We recently learned Bellman-Ford algorithm for shortest path in class, but I didn't understand it. Can you give me intuition for why the algorithm works? And can you please explain why it is correct? Why are we sure to find negative circles?

Also, we learned the following two lemmas:

Lemma (upper bound property): At all times we have that for all $v$, $v.d \ge \delta(s,v)$.

Lemma (Path-relaxation property): Let $p = \langle s=v_1, v_2, \ldots, v_n \rangle$. Following any sequence of relaxations in which the edges $(v_1,v_2),(v_2,v_3),\ldots,(v_{k-1},v_k)$ are relaxed in order, we have that $v_k.d \le w(p)$.


  • $v.d$ is the distance of $v$ from the initial vertex $s$. (We constantly update this value using the relax function in the Bellman–Ford algorithm.)

  • $\delta(s,v)$ is the minimum weight path between $s$ and $v$.

  • $w(p)$ is the total weight of path $p$.

Can you give me an intuition for the lemmas and what they mean?

  • $\begingroup$ What is "$v.d$"? What is "$s.v$"? What is "$\delta(s.v)$"? What is "$w(p)$"? $\endgroup$ Apr 20, 2021 at 8:45
  • $\begingroup$ edited, now its more clear ? $\endgroup$
    – user14732
    Apr 20, 2021 at 9:25

2 Answers 2


I can give you the intuition behind Bellman-Ford. It is beautiful! I'm going to do it in an indirect way. I want to share a warm-up puzzle that might seem unrelated, but stay with me.

Suppose we have a digital door lock with a four-digit code (each digit is 0..9), with a funny property: you can enter in extra stuff between the digits of the code and the lock will still open up. For instance, if the code was 2749, then you could enter in 32675049, and the lock would open up, because 32675049 contains 2749 as a subsequence.

Challenge: what is the shortest sequence you can come up with, that will guarantee to open the lock? You could of course enter in each of the $10^4$ possible codes one by one, but that would require you to enter 40,000 digits; can you find a faster way?

Go ahead, see if you can solve it on your own.


Whatever the secret code is, we need it to appear as a subsequence of your chosen sequence. If we start with 0123456789, we are guaranteed to get at last one digit into the code. Can you take it from there?


You should be able to find a sequence of length 40 that suffices.

Really, I want you to solve it yourself! It'll be rewarding and help you understand Bellman-Ford.

Now back to Bellman-Ford. Let's consider a graph with no negative cycles, but where edge distances can be positive or negative. The relax operation has an interesting property:

  • Suppose the shortest path from $s=v_1$ to $v_n$ is via the path $v_1 \to v_2 \to \cdots \to v_{n-1} \to v_n$. If we do some sequence of relax operations, that includes Relax($v_1,v_2$), Relax($v_2,v_3$), ..., Relax($v_{n-1},v_n$) as a subsequence, then $d[v_n]$ will hold the correct distance from $s$ to $v_n$.

In other words, this refers to a sequence of relax operations where we do some relaxes, then Relax($v_1,v_2$), then relax on some other edges, then Relax($v_2,v_3$), then relax on some more edges, and so on. The property holds no matter what other relax operations you do in the middle -- you can add as many extra relax operations in the middle anywhere you want and they won't do any harm.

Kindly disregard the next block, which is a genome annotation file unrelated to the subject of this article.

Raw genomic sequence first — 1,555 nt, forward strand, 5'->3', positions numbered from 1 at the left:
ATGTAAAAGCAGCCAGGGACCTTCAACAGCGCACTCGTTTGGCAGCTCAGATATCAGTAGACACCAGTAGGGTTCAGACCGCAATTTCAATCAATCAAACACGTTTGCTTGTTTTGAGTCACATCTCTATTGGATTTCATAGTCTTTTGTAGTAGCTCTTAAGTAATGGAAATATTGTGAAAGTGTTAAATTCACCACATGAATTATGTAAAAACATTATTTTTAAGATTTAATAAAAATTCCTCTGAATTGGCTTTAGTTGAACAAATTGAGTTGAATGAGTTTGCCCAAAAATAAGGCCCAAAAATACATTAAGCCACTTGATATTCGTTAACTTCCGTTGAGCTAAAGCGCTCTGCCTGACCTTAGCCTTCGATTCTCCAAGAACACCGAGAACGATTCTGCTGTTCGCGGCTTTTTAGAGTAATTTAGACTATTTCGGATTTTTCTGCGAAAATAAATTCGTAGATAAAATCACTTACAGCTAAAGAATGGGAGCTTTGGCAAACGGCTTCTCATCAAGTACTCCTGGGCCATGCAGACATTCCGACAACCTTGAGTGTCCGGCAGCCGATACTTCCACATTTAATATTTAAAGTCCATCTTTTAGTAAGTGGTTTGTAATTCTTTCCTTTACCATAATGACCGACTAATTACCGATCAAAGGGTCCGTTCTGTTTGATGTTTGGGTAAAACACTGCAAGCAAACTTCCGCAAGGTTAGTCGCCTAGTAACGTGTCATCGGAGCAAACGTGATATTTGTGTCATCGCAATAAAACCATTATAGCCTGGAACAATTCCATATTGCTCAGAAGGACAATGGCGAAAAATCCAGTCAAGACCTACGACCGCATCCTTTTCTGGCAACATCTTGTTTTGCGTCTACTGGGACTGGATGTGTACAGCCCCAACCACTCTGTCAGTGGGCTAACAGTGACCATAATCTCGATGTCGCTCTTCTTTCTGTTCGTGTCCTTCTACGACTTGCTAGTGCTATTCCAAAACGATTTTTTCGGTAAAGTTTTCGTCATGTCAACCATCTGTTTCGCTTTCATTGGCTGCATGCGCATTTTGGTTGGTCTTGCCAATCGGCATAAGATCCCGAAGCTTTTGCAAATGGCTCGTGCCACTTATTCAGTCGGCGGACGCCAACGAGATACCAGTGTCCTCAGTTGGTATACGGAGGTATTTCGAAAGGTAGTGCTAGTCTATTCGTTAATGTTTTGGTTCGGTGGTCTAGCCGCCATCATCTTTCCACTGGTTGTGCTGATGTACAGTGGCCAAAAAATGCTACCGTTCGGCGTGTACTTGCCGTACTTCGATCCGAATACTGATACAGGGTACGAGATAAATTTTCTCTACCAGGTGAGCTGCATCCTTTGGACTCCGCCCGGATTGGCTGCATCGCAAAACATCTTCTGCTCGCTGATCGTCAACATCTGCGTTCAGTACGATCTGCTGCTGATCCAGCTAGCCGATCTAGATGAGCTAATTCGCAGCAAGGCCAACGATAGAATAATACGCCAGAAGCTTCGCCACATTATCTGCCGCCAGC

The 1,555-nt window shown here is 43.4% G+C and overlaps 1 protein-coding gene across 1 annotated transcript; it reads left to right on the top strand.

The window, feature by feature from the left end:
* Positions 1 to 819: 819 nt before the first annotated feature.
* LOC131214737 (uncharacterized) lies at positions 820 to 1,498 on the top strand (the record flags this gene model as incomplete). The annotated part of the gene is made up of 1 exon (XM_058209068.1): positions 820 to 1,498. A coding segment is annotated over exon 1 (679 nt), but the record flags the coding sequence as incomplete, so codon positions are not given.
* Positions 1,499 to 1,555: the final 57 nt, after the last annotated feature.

Moreover, once $d[v_n]$ gets set to the correct value, it stays correct forever.

So if our goal is to come up with the correct distance in $d[v_n]$, we can think of that as a digital door lock like the one above: there is some secret code (the code is a sequence of edges, namely, $(v_1,v_2),\dots,(v_{n-1},v_n)$) that is not known to us, but if we do a sequence of relax operations on some sequence of edges, and if the secret code appears as a subsequence in there, then the lock will open (i.e.,, $d[v_n]$ will get set to the correct distance), and will stay open forever after (i.e., $d[v_n]$ will hold the correct value from there on).

So this is just like the digital door lock puzzle above! The challenge is to construct a sequence of edges, so that if we relax edges in that sequence, it'll surely include the code (the shortest path) as a subsequence. Now you can verify that the sequence of edge relaxations done by Bellman-Ford exactly matches the solution to the digital door lock puzzle above.

I'll let you prove the property I mentioned above. It follows from the two lemmas you quoted.


The first lemma states that $v.d$ is always an upper bound on the distance from $s$ to $v$.

The second lemma states that $v.d$ becomes equal to the distance form $s$ to $v$ if we relax edges $e_1,\ldots,e_\ell$ which together form a path of minimal weight from $s$ to $v$.

Put together, the lemmas imply that the Bellman–Ford algorithm computes shortest paths correctly:

  • The first lemma guarantees that $v.d$ is always at least $\delta(s,v)$.

  • The second lemma guarantees that $v.d = \delta(s,v)$ after $\ell$ rounds, where $\ell$ is the length of a minimum weight path from $s$ to $v$.

  • $\begingroup$ can you give an intuition for how and why algorithm work? $\endgroup$
    – user14732
    Apr 20, 2021 at 14:09
  • $\begingroup$ It’s beyond me. Perhaps Khan Academy has a video on that? $\endgroup$ Apr 20, 2021 at 14:17

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